Reebok has banned soda at their U.S. headquarters. Is this a wakeup call for other businesses to be more involved on food issues impacting human health? Or is this a hornet nest that CEOs and business owners should avoid at all costs?
Soda is the new tobacco
The evidence is building that soda is the new tobacco.
Medical research has proven that our bodies are not designed to handle large quantities of ingested sugar. Ingesting sugar can lead to metabolic syndrome. Metabolic syndrome is not an illness but a set of human health risks. These health risks include high blood pressure, high blood sugar, unhealthy cholesterol levels, and abdominal fat. These risk factors DOUBLE the risk of heart disease. They increase the risk of having diabetes by FIVE TIMES!
Soda is the primary source of ingested sugar and artificial sweenters. Here are two key facts regarding the role soda plays in our national sugar overdose:
Just one 12 ounce can of regular soda contains almost 100% of the daily recommended amount of sugar intake.
The San Antonio Longitudinal Study found that drinking just one can of DIET soda increases tummy fat.
Is banning soda a fight worth fighting
The CEO question is whether banning soda is a fight worth fighting?
There is a very justifiable reason for CEOs and business owners to avoid banning workplace soda. Doing so will generate the same intense backlash as the efforts to ban work place smoking. Your work associates, maybe even you, are addicted to the sugar and caffeine in soda.
How addicted are people to soda? 30% of surveyed Americans say they would rather cut off their pinky than do without soda. Soda drinkers are so addicted to soda that they are wiling to suffer public embarrass to drink their sodas as evidenced by 3 out of 5 Americans admitting to belching or farting in public after drinking a soda.
But there are two reasons for considering a ban. The first is what most of us are comfortable with. It is managing costs. Your business is paying more for health insurance if your work associates are addicted to soda. There are a direct links between soda drinking, weight gain, impaired health and health care costs. Reducing/eliminating soda consumption will have comparable positive impacts on health and health care costs as banning workplace smoking.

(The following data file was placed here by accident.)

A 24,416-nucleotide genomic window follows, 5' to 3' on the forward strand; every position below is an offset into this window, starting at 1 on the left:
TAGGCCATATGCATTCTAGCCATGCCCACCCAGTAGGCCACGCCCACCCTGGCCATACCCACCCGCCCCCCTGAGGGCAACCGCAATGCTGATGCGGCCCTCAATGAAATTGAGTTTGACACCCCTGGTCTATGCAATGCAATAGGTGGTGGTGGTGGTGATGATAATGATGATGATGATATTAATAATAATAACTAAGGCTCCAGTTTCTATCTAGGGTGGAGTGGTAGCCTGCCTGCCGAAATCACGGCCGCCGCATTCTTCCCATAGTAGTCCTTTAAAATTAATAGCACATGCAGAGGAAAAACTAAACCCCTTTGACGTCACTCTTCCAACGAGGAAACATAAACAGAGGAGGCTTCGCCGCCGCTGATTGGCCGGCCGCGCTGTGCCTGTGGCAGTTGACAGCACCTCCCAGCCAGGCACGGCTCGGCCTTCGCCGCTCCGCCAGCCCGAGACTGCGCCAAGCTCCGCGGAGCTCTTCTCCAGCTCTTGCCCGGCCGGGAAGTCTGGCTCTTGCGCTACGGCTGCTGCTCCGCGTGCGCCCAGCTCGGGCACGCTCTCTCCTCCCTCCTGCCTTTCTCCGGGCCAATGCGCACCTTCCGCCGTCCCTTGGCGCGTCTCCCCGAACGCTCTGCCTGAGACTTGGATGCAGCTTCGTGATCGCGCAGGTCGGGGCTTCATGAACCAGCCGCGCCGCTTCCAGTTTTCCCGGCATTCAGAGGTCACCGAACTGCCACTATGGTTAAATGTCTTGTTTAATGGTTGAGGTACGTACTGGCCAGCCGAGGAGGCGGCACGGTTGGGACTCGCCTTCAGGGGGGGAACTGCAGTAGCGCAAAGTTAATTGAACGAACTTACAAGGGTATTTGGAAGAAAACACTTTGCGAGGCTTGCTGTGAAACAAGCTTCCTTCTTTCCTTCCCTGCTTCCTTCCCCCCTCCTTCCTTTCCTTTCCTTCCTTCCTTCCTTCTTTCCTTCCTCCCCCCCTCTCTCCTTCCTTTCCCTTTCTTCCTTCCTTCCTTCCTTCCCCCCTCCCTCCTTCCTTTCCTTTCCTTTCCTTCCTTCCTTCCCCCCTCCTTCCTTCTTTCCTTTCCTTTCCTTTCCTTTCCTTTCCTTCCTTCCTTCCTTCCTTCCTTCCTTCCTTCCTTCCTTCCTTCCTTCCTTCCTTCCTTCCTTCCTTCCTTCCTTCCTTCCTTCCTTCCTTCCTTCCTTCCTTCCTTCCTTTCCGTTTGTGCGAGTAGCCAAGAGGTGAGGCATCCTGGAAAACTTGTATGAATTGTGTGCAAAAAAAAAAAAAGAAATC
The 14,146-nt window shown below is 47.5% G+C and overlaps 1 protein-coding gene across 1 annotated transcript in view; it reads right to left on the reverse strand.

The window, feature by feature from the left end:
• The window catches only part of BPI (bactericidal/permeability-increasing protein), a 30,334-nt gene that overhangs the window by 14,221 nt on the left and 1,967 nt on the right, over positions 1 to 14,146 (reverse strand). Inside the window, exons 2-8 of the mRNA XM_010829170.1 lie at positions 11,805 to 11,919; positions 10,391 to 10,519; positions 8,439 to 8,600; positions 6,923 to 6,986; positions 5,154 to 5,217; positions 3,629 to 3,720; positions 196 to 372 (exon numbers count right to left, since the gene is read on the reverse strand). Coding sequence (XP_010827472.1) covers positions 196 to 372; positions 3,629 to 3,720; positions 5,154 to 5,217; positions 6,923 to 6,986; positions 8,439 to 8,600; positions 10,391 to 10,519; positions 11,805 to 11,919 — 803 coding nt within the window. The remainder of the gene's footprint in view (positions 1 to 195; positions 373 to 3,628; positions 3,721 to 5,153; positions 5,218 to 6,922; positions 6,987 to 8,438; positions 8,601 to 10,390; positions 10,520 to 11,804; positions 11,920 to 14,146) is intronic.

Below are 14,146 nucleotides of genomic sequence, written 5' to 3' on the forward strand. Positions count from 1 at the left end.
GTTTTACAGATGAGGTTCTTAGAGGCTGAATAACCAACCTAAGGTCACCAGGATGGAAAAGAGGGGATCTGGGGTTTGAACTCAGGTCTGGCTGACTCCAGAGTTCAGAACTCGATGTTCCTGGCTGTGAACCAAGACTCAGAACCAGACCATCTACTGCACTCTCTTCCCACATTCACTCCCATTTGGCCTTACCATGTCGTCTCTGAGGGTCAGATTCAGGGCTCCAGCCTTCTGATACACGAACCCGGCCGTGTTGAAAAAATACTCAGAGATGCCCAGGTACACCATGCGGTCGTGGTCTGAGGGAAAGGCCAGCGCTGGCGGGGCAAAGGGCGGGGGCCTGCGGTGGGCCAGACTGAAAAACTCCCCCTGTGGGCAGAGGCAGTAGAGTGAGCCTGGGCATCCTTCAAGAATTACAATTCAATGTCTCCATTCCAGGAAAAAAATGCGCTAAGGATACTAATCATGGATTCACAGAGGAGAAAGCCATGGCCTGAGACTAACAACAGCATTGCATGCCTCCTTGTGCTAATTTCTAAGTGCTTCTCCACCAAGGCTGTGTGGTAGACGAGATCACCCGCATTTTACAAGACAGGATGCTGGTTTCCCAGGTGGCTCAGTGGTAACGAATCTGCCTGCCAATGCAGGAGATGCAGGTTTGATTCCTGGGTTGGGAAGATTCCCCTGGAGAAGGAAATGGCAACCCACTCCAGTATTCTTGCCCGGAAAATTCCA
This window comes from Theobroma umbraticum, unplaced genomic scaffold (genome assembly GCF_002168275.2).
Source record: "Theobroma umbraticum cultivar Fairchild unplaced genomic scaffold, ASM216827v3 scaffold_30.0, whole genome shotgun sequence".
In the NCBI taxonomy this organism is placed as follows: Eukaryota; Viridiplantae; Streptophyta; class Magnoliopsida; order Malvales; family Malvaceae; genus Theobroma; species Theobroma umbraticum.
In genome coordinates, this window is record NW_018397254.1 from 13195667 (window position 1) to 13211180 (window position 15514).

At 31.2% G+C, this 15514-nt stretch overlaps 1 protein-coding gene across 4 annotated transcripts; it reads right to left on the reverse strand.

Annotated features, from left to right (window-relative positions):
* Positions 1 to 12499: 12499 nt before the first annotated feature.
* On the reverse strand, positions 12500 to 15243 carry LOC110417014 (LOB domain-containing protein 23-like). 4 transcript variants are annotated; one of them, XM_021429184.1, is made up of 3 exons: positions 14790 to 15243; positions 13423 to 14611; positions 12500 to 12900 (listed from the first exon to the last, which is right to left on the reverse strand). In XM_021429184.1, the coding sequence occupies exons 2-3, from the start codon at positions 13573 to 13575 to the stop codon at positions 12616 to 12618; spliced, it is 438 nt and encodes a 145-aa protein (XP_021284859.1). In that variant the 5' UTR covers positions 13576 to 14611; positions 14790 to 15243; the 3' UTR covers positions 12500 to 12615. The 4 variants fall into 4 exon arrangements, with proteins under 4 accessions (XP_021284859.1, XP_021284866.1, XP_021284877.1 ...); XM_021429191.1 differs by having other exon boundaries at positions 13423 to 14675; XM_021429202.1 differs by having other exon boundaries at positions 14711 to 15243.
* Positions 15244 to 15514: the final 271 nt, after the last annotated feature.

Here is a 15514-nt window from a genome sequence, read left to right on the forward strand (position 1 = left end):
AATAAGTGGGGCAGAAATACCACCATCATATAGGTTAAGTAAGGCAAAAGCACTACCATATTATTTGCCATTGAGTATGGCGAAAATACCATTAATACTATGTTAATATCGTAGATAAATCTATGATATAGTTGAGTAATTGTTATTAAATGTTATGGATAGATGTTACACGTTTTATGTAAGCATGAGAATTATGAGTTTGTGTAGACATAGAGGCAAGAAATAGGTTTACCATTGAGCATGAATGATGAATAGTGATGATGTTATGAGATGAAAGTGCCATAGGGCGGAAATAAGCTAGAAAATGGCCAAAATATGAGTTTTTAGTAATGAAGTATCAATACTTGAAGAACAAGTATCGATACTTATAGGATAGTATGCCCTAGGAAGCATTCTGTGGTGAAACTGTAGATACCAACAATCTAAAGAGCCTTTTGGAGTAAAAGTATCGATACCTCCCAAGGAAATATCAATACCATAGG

The second reason is our genuine concern for people. We want to do what is best for our work associates. For example, for all the legal and financial reasons we implement work place safety, the core driver is that we do want to protect our work associates. That same sense of obligation now extends to their health. If we can do something to improve their health, shouldn’t we? Of course we should. And that “something” is to be ban soda in the workplace.
Best practices for banning soda at your workplace
The good news is that you do not have to pioneer how to ban soda in your workplace. There are now proven best practices for doing so that draws from best practices that overcome addictions. Four of these proven key steps are:
Acceptance. Starting this process with a ban on soda machines is the recipe for a human resources rebellion. That is because work associates are addicted to soda and will fight like addicts to keep their addiction. The starting point in confronting an addiction is to engage work associates on an awareness path that leads to their self-discovery that they are addicted to soda. A milestone event is when work associates begin to posting their “quitting statement” for themselves and others to read.
Create a plan. Similar to something like the 14 steps program, each work associate needs to be equipped with an action plan for kicking their addiction and sustaining it. What will they substitute for soda? How will they handle cravings? Who can they talk to for support?
Build consensus. Peer pressure (support) is critical to success. One work associate seeking to kick their addiction among a sea of addicted soda drinkers faces tremendous pressure to conform. Kicking addiction in a business is a team sport. It requires empowering work associates to form volunteer teams supported by management. It requires a business culture where front line supervisors are supporting work associates in kicking soda addiction as part of their supervisory commitment.
Leadership. The CEO or business owners is the ideal leader. There can be alternatives but nothing can really substitute for leadership from the top. This is a tremendous opportunity for a CEO or business owner to make or strengthen personal connections with their work associates. It is a great opportunity to get out of the office and back in front of associates. This will enhance the CEO or business owner’s authenticity, transparency and commitment to work associates. It will also enhance the CEO’s ability to engage in work associate conversations on traditional business issues.